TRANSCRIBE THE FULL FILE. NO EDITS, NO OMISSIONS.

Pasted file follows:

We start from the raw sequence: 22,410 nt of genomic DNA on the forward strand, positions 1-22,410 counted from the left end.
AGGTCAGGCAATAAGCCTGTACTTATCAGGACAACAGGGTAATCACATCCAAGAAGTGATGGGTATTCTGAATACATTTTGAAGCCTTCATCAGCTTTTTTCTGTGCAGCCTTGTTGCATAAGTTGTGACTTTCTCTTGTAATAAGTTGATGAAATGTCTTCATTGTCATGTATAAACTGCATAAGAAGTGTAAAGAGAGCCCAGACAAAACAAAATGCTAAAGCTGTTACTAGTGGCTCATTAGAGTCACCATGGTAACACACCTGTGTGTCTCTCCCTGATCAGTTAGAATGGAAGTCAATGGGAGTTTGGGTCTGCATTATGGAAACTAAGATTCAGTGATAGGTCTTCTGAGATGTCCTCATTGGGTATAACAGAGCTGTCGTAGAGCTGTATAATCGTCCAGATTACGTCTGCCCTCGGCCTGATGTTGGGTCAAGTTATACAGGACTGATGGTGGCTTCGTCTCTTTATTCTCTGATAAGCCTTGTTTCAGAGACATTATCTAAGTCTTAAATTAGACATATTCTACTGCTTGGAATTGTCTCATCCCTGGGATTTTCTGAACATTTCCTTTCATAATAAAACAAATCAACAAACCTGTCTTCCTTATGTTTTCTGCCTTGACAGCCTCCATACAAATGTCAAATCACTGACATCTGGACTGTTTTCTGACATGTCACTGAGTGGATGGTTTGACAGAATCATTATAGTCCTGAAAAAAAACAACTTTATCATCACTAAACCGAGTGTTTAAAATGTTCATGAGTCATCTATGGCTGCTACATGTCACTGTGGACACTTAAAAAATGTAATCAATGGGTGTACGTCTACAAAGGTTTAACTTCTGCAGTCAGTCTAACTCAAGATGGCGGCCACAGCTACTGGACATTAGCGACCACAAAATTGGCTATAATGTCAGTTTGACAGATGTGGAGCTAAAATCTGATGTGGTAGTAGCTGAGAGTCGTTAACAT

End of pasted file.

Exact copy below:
We start from the raw sequence: 22,410 nt of genomic DNA on the forward strand, positions 1-22,410 counted from the left end.
AGGTCAGGCAATAAGCCTGTACTTATCAGGACAACAGGGTAATCACATCCAAGAAGTGATGGGTATTCTGAATACATTTTGAAGCCTTCATCAGCTTTTTTCTGTGCAGCCTTGTTGCATAAGTTGTGACTTTCTCTTGTAATAAGTTGATGAAATGTCTTCATTGTCATGTATAAACTGCATAAGAAGTGTAAAGAGAGCCCAGACAAAACAAAATGCTAAAGCTGTTACTAGTGGCTCATTAGAGTCACCATGGTAACACACCTGTGTGTCTCTCCCTGATCAGTTAGAATGGAAGTCAATGGGAGTTTGGGTCTGCATTATGGAAACTAAGATTCAGTGATAGGTCTTCTGAGATGTCCTCATTGGGTATAACAGAGCTGTCGTAGAGCTGTATAATCGTCCAGATTACGTCTGCCCTCGGCCTGATGTTGGGTCAAGTTATACAGGACTGATGGTGGCTTCGTCTCTTTATTCTCTGATAAGCCTTGTTTCAGAGACATTATCTAAGTCTTAAATTAGACATATTCTACTGCTTGGAATTGTCTCATCCCTGGGATTTTCTGAACATTTCCTTTCATAATAAAACAAATCAACAAACCTGTCTTCCTTATGTTTTCTGCCTTGACAGCCTCCATACAAATGTCAAATCACTGACATCTGGACTGTTTTCTGACATGTCACTGAGTGGATGGTTTGACAGAATCATTATAGTCCTGAAAAAAAACAACTTTATCATCACTAAACCGAGTGTTTAAAATGTTCATGAGTCATCTATGGCTGCTACATGTCACTGTGGACACTTAAAAAATGTAATCAATGGGTGTACGTCTACAAAGGTTTAACTTCTGCAGTCAGTCTAACTCAAGATGGCGGCCACAGCTACTGGACATTAGCGACCACAAAATTGGCTATAATGTCAGTTTGACAGATGTGGAGCTAAAATCTGATGTGGTAGTAGCTGAGAGTCGTTAACAT